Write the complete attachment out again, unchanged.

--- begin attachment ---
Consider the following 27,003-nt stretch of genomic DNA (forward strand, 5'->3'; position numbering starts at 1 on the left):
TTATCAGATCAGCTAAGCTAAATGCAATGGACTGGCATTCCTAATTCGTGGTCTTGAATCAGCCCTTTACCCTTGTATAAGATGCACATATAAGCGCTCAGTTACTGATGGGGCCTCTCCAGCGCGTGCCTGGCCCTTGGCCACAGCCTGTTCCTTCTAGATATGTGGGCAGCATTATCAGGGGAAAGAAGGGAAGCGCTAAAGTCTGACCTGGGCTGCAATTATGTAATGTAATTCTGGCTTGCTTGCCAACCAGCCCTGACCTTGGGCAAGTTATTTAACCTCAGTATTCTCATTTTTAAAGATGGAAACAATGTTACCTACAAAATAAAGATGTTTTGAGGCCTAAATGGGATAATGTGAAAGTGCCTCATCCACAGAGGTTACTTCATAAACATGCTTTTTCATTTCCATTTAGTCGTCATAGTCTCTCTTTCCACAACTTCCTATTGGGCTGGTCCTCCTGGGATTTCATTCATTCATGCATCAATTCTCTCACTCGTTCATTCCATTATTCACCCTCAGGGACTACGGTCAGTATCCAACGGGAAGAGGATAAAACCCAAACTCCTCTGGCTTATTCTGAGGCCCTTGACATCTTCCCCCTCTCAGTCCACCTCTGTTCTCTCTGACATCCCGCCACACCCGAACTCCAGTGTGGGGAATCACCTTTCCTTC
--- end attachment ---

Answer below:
Consider the following 27,003-nt stretch of genomic DNA (forward strand, 5'->3'; position numbering starts at 1 on the left):
TTATCAGATCAGCTAAGCTAAATGCAATGGACTGGCATTCCTAATTCGTGGTCTTGAATCAGCCCTTTACCCTTGTATAAGATGCACATATAAGCGCTCAGTTACTGATGGGGCCTCTCCAGCGCGTGCCTGGCCCTTGGCCACAGCCTGTTCCTTCTAGATATGTGGGCAGCATTATCAGGGGAAAGAAGGGAAGCGCTAAAGTCTGACCTGGGCTGCAATTATGTAATGTAATTCTGGCTTGCTTGCCAACCAGCCCTGACCTTGGGCAAGTTATTTAACCTCAGTATTCTCATTTTTAAAGATGGAAACAATGTTACCTACAAAATAAAGATGTTTTGAGGCCTAAATGGGATAATGTGAAAGTGCCTCATCCACAGAGGTTACTTCATAAACATGCTTTTTCATTTCCATTTAGTCGTCATAGTCTCTCTTTCCACAACTTCCTATTGGGCTGGTCCTCCTGGGATTTCATTCATTCATGCATCAATTCTCTCACTCGTTCATTCCATTATTCACCCTCAGGGACTACGGTCAGTATCCAACGGGAAGAGGATAAAACCCAAACTCCTCTGGCTTATTCTGAGGCCCTTGACATCTTCCCCCTCTCAGTCCACCTCTGTTCTCTCTGACATCCCGCCACACCCGAACTCCAGTGTGGGGAATCACCTTTCCTTC